October was gone in an instant and November already has one foot out the door. Instead of writing and reading, I was very busy studying for the GRE and applying to MFA programs. I hadn’t done geometry since high school, and hopefully that was the very last time I’ll have to study math again. I had to seek out professors I hadn’t talked to in over a decade for letters of recommendation. I had to refresh their memory of who I was, what I did in their classes, and what I’ve been working on since then. Somehow, I put together a portfolio of my best short fiction. It’s very difficult selecting “the best” of anything. I crafted a statement of purpose, which includes what I write, why I write, what I want out of an MFA, and what I can possibly contribute. These posts by Carmen Maria Machado and Cady Vishniac were essential in figuring all of this out. Thank goodness for gracious writers like them.
I’ve also become an assistant editor at The Review Review. Their site is an invaluable resource to both new and veteran writers alike. I’ve previously written reviews for them. Now I’m coordinating all the interviews with literary magazine editors for the site. It’s become my mission to highlight new journals that seek to publish underrepresented voices, alongside the old journals who have been around for decades.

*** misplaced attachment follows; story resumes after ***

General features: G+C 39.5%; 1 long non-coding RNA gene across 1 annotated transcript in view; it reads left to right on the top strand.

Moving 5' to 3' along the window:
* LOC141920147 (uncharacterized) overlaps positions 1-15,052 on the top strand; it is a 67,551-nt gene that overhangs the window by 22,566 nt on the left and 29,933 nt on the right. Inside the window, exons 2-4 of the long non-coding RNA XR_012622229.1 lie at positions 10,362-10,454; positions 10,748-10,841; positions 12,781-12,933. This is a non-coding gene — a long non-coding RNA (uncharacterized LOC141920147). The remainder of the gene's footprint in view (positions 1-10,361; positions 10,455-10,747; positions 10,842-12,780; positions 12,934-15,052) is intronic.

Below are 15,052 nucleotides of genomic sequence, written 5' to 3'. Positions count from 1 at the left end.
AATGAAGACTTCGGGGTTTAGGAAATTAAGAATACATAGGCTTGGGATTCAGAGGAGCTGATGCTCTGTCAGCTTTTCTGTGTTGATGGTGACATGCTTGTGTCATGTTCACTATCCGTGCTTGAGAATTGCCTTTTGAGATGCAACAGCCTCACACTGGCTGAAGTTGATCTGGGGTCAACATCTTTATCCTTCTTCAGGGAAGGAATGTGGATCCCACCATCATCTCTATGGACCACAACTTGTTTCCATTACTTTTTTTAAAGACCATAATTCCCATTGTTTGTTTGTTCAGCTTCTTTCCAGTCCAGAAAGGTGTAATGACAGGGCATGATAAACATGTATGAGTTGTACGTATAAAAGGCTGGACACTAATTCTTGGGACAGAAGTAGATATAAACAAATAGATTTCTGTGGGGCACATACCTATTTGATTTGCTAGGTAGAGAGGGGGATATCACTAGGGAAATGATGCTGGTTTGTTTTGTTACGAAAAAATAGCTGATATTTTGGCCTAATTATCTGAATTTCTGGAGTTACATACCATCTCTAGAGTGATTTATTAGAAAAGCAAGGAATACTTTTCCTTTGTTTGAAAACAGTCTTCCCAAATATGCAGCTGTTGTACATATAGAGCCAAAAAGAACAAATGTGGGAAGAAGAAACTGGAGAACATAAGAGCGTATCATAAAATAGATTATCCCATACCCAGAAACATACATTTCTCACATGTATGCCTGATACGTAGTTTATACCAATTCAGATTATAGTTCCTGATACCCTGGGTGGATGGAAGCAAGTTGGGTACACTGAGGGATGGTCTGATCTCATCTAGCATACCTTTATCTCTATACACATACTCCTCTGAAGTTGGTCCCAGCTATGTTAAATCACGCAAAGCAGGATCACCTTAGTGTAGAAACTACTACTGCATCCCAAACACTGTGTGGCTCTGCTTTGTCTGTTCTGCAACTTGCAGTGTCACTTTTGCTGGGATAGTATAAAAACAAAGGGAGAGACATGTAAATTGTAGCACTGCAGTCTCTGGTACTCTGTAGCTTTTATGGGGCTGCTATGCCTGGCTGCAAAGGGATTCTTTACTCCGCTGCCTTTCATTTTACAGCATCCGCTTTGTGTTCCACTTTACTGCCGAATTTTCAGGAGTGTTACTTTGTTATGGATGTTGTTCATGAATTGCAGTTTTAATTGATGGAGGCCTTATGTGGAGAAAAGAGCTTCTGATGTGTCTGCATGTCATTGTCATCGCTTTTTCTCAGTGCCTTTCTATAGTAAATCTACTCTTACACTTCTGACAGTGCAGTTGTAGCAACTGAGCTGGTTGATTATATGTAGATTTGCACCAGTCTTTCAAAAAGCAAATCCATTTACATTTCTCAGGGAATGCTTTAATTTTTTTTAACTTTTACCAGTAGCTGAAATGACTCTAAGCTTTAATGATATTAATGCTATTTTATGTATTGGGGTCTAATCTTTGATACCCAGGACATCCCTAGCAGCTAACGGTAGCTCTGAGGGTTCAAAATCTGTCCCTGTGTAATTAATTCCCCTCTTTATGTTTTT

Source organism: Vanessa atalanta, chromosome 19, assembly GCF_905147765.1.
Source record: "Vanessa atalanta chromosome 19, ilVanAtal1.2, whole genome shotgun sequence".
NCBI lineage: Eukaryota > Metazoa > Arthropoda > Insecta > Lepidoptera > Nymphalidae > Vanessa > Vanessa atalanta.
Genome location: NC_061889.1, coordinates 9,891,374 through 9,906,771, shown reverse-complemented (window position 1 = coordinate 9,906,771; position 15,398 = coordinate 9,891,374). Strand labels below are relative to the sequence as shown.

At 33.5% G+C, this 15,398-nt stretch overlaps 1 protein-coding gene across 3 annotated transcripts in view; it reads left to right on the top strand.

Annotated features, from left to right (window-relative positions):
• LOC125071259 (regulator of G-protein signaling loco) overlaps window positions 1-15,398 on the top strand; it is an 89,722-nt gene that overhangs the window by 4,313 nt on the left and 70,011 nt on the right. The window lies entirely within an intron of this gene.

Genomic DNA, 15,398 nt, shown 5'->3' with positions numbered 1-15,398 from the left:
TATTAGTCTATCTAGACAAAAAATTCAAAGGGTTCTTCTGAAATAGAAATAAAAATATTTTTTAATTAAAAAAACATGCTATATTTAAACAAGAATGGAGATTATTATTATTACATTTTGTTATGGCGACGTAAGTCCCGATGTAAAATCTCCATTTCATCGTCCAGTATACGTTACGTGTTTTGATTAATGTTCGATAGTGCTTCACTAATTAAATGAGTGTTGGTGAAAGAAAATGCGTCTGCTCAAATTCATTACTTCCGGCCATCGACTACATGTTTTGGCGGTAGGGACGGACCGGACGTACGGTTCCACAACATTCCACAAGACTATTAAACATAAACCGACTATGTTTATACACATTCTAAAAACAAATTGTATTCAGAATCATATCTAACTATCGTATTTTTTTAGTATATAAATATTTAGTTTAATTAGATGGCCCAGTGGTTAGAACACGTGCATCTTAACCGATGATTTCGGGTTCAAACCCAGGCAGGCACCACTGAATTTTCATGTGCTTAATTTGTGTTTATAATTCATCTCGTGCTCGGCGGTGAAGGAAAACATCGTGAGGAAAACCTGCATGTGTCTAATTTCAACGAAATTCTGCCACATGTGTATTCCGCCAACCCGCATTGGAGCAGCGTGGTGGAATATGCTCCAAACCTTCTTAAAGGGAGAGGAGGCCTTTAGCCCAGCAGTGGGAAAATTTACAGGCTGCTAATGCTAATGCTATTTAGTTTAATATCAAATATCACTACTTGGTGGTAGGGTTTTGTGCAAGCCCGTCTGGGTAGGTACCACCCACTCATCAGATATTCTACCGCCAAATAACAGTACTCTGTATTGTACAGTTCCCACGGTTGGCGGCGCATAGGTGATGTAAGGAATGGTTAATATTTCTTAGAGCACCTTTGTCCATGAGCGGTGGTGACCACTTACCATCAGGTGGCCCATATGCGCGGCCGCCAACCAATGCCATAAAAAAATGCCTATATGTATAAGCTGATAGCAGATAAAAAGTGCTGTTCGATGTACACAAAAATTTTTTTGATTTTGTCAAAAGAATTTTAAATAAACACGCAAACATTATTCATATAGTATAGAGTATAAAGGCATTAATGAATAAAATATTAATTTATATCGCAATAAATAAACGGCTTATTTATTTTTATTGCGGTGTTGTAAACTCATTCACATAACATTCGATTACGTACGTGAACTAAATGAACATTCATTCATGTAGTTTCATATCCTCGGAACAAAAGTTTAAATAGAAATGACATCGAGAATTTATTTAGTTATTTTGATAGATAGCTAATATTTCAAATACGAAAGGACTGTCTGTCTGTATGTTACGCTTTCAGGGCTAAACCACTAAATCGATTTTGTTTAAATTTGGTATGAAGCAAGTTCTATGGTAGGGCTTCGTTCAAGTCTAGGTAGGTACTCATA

I received my contributor copies of the Lascaux Prize 2017 anthology. My poem, “Heathens at Thanksgiving,” was a finalist and was included in its pages. You can order a print or digital copy.
Unfortunately, some of the hellos I’ve gotten to say lately have come with goodbyes. This week, we lost my grandma on my dad’s side. Grandma had just celebrated her 90th birthday this year. It is a very unreal feeling when someone you’ve known your whole life is suddenly no longer a part of it. I remember watching The Price Is Right with her when I was little. I remember her excessive cheek kisses and her dance moves at parties. I remember all her Italian-isms: bicciuridu (my little baby), stunad (idiot), gifu? (what’s wrong?). Lots of mangia, of course. How she always cooked huge Italian meals for Christmas, every kind of chicken and pasta, the scungille (shellfish) and bruppu (octopus). How all my little cousins loved the octopus and how I didn’t trust it. I will miss Grandma, but I’m very glad she lived a long life. I’ve got some good genes.